Every first and third Friday of the month there will be two story excerpts from the Shine anthology. This is the third one: “Overhead” by Jason Stoddard:
“No,” Ani Loera told him.
“Yes!” Nils jumped over Ani’s shoulders. Another bounce took him to the corridor ceiling, where he swung ahead of her on the exposed steel beams.
Ani shook her head. At 6 years old, Nils had already formulated his most important equation: SHIPMENT = TREAT. Nils was black-haired, blue-eyed, round-faced, and an endless bundle of energy. She couldn’t help grinning at him.
I have a kid. On the moon.
And he’s cute.
“Candy!” Nils yelled, disappearing down the corridor.
Ani caught up to him at the shaker. Nils bounced up and down in front of the scarred plastic window, frowning.
“Where’s the people?” Nils asked.
Ani squinted through the foggy, scratched plastic. There was only one person in the airlock. His spacesuit bore a faded tag: SHAO. Jun Shao. His silver-visored helmet reflected stark gray walls and her furrowed brow.
Ani ticked an impatient tune on the cold steel walls as the shaker knocked the abrasive moon-dust from Jun’s suit. Nils tried to do the same, but his young fingers weren’t quite coordinated enough.
Eventually, the airlock door swing open. Jun stepped out, popping his helmet. His expression was blank, unreadable.
“What happened?” Ani asked.
Jun shook his head. “Nothing there.”
“Nothing there? What do you mean, nothing there?”
“No people, no parts, no nothing.”
Ani felt fear twist her guts. They’d never missed a shipment. Ever. Not for—
Not for 15 years.
Jun shucked his gauntlets and hung them under his name in the rack. He sat down on a bench and began wriggling out of his suit. Nils helped him pull. Jun gave the kid a weak grin and let Nils unlatch his boots.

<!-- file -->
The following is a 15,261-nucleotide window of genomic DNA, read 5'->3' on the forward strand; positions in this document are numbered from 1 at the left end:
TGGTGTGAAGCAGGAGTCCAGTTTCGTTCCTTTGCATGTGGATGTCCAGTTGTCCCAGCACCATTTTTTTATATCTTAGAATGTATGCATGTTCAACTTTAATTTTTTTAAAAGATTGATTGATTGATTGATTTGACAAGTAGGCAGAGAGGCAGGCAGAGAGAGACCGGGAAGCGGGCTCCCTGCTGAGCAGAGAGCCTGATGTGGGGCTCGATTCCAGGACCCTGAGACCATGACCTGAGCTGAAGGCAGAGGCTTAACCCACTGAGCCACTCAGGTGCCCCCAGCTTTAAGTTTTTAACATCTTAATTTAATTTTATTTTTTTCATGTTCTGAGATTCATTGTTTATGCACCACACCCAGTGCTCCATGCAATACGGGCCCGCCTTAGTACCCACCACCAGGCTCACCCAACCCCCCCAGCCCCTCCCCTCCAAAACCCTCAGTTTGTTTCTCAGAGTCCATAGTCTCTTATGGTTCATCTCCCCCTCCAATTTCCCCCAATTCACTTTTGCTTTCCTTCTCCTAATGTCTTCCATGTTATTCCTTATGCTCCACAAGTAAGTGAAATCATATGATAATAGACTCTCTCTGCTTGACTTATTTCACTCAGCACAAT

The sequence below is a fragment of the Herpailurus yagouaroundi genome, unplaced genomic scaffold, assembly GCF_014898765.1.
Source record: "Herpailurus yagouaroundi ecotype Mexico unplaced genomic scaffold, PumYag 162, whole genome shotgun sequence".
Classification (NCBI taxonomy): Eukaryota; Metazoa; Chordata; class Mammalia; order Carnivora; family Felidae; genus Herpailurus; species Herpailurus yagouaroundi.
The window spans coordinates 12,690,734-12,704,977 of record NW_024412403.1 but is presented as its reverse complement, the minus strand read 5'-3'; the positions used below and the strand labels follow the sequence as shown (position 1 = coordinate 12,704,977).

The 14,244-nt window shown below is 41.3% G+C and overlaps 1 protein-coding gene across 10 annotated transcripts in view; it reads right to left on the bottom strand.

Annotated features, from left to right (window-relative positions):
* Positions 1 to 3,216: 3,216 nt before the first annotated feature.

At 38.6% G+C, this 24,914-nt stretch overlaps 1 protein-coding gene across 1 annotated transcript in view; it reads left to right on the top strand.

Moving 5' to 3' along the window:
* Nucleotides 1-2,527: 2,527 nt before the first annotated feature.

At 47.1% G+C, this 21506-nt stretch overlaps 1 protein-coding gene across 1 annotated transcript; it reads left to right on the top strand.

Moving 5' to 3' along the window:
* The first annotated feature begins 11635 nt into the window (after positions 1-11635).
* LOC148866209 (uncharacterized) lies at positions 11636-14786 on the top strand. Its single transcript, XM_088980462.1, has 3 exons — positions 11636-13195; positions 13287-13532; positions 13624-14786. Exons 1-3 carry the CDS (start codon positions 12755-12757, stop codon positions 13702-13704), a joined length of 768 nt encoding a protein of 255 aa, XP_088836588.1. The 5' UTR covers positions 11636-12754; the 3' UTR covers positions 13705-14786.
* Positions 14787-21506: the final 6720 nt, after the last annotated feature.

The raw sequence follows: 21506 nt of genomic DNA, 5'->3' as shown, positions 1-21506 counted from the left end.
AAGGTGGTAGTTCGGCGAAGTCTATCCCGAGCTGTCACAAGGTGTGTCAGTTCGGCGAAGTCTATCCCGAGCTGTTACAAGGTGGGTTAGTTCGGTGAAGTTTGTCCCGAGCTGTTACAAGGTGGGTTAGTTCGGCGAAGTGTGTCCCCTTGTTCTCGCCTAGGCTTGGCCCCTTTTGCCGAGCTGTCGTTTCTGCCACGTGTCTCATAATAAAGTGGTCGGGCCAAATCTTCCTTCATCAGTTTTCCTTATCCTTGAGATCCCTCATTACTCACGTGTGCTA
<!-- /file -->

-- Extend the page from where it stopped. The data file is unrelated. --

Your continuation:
“Maybe it went off-course.”
“Has it ever gone off-course?”
A sudden thought, clear and distinct, as if someone had spoken in her ear: What if this is the end of the shipments?
Ani paced. “Did you look around?”
“Peep my stream!” Jun looked up at her. For the first time, she saw his too-wide eyes. He was terrified, too.
Ani’s watchstream buzzed, signaling a direct message. She glanced at it; messages scrolled, as watchers realized something bad was happening. They’d be looking to her for direction.
What a terrible time to be Prime, she thought. She’d won the lottery last month.
“We have to go back out,” she told Jun. “We have to look for the drop. The shipment may have gone off course.”
“It’s never gone off course—”
“I know. But we have to look.”
Jun stopped moving and just looked at her, his face an unreadable mask of exhaustion. Ani wondered how many shifts he’d run in a row. Two? Three? More?
“Put your suit back on,” she told Jun.
Nils stopped helping Jun with his suit and looked up at her, frowning.
Ani sighed and addressed the nearest surveillance dot: “Anyone else with outside experience and a suit, come down. We need to make as many tracks as we can.”
Slowly, Jun started putting his suit back on.
“No candy?” Nils asked.
Ani forced a smile. “I’ll see what I can do.”